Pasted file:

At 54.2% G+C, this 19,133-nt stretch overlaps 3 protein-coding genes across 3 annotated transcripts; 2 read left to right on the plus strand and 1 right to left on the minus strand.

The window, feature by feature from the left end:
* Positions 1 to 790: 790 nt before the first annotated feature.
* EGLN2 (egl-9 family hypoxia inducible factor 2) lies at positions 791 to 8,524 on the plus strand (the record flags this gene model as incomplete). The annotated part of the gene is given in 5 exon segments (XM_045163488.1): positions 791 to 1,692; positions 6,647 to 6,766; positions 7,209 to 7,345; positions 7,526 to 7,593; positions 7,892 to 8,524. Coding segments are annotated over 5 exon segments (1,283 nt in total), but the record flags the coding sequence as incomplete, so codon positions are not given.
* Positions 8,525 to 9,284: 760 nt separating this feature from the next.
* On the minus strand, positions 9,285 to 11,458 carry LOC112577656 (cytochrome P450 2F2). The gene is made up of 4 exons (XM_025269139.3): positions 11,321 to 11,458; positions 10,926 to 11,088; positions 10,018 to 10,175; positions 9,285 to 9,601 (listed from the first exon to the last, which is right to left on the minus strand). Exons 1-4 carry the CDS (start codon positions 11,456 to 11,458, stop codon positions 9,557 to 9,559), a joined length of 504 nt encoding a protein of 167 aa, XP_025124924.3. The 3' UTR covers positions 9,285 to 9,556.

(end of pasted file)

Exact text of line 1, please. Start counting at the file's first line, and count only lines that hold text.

At 54.2% G+C, this 19,133-nt stretch overlaps 3 protein-coding genes across 3 annotated transcripts; 2 read left to right on the plus strand and 1 right to left on the minus strand.